Hypokalemic Polymyopathy Syndrome – Causes & Treatment


Sudden onset of muscle weakness, an inability to lift the head, a reluctance or inability to stand or walk, and a crouched posture may occur in cats that develop low blood potassium. Such problems characterize Hypokalemic Polymyopathy Syndrome, commonly known as general muscle disease. If treated promptly with potassium (blood potassium should be monitored), affected cats make a full, remarkable recovery. It seems that a small percentage of cats excrete excessive amounts of potassium in the urine and are susceptible to this syndrome. Cat-food manufacturers, especially those producing low magnesium diets are now supplementing their products with extra potassium so that the occurrence of this disease may be avoided.


Causes of Hypokalemic Polymyopathy Syndrome


Low intake of dietary potassium resulting to insufficient potassium levels in certain commercial provisions has been linked to the episodic outbreaks of this disease. In addition, potassium urinary loss may be worsened by some diets. Such diets are acidified to lessen growth of crystalluria and urolithiasis. It has been recommended that a phenomenon peculiar to cats may be represented by augmented potassium loss induced by renal dysfunction. Additionally, chronic potassium exhaustion may pilot progressive renal disease which is associated with increased renal ammoniagenesis, tubulointerstitial injury, renal ischemia and activation of the alternate complement pathway. Also, it may lead to abrupt changes in muscle membrane sodium permeability. Reduced extracellular potassium levels will fabricate an increase in resting membrane potential. It results in a greater difference between resting and threshold potential essential for muscle contraction. This narrowed state of electrical excitability underlies the weakness of muscles. Furthermore, hypokalemia may affect negatively the release of insulin and end-organ sensitivity to insulin. Regarding other causes of hypokalemic polymyopathy syndrome; post-obstructive diuresis following relief of urethral obstruction in cats, include gastrointestinal loss of potassium, administration of loop or thiazide diuretics and mineralocorticoid excess in rare cases may be mentioned.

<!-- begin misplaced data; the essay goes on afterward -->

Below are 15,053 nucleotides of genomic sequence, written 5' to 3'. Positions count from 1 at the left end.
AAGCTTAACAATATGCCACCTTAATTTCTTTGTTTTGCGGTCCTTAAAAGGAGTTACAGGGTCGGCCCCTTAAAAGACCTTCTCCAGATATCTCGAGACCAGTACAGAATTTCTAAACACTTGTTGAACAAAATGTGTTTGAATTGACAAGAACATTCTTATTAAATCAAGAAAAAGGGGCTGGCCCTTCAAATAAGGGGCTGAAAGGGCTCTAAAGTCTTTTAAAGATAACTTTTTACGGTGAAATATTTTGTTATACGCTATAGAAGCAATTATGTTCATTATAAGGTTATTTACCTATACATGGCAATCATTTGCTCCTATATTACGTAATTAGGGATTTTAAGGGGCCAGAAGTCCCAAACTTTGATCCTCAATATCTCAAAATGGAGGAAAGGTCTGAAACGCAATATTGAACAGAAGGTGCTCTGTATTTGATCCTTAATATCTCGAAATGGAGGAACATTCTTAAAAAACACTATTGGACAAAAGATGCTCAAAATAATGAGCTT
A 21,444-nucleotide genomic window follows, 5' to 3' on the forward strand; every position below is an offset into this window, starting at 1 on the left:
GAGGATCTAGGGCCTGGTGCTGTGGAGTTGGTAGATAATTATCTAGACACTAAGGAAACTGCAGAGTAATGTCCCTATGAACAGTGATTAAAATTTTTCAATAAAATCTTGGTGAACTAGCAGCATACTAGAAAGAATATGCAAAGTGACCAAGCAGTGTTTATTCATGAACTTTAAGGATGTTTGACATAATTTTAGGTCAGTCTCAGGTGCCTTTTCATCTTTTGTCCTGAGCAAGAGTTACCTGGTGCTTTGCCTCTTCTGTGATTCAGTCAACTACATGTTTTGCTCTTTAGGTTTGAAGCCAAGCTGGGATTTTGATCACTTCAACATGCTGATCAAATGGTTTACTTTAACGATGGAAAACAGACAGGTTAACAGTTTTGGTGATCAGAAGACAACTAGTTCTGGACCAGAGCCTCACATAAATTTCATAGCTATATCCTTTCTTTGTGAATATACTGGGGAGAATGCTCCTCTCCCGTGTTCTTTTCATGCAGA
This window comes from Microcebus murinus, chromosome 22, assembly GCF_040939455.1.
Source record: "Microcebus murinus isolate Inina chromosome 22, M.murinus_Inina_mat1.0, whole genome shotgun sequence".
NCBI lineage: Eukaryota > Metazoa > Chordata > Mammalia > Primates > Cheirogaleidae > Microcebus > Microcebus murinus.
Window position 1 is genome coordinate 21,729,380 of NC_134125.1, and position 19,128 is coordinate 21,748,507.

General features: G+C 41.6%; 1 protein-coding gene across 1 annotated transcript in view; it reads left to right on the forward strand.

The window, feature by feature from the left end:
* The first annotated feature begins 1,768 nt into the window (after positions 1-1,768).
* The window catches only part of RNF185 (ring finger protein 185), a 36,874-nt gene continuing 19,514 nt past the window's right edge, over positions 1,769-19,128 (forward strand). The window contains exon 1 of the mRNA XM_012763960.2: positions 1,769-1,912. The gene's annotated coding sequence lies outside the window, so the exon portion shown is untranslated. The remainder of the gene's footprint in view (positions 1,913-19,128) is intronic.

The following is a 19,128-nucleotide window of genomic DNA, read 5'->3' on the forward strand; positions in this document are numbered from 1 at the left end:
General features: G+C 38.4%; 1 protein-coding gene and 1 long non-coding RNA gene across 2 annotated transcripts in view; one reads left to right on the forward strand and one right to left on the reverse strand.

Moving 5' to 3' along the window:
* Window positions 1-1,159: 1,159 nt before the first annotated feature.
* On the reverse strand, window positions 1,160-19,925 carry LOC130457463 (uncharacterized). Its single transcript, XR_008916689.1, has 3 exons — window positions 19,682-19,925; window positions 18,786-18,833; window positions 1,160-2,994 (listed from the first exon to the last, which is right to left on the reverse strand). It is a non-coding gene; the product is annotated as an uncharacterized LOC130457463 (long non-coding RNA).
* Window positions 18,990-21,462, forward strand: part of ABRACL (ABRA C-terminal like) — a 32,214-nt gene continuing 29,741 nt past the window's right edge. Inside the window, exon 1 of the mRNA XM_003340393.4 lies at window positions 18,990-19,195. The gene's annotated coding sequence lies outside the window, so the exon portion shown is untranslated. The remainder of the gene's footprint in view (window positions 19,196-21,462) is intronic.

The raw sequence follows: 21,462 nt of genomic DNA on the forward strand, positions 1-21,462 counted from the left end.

Clinical Signs of Hypokalemic Polymyopathy Syndrome


Clinical signs of Hypokaelmic Polymyopathy Syndrome include ventroflexion of the neck, muscle pain, generalized weakness, anorexia and abnormal gait. As far as the neurologic examination is concerned, it is normal. Serum chemistries expose hypokalemia (<3.5 mEq/L) and augmented creatinine and CK. The excretion of potassium is increased and the urine has a low specific gravity.

Diagnosis of Hypokalemic Polymyopathy Syndrome

History, clinical signs and measurements of blood potassium levels form the base for diagnosis of hypokalemic polymyopathy syndrome in cats.

Treatment of Hypokalemic Polymyopathy Syndrome


Treatment of Hypokalemic Polymyopathy Syndrome can be done by supplementation of potassium, given PO (5-8 mEq/day). The potassium supplementation is provided by intravenous injections so that the immediate deficit can be corrected. The potassium supplementations by intravenous injections are followed by oral supplementation as long as deemed indispensable. Prognosis for recuperation is good if treatment begins in time. The potassium supplementation may be essentially continued permanently, depending on the cause of occurrence of this disease. Also the alternating monitoring of response to treatment is usually required through analyzing the blood samples in order to ensure the supplementation is enough but not excessive.

The steps to cure the Hypokaelmic Polymyopathy Syndrome must be taken at the earliest onset of the signs or symptoms of this disease. If the condition advances, the respiratory muscles become affected and trouble in breathing might be noted. In relentless cases, death from respiratory paralysis could result. Thus, it is crucial to get this disease cured at the initial stage itself.


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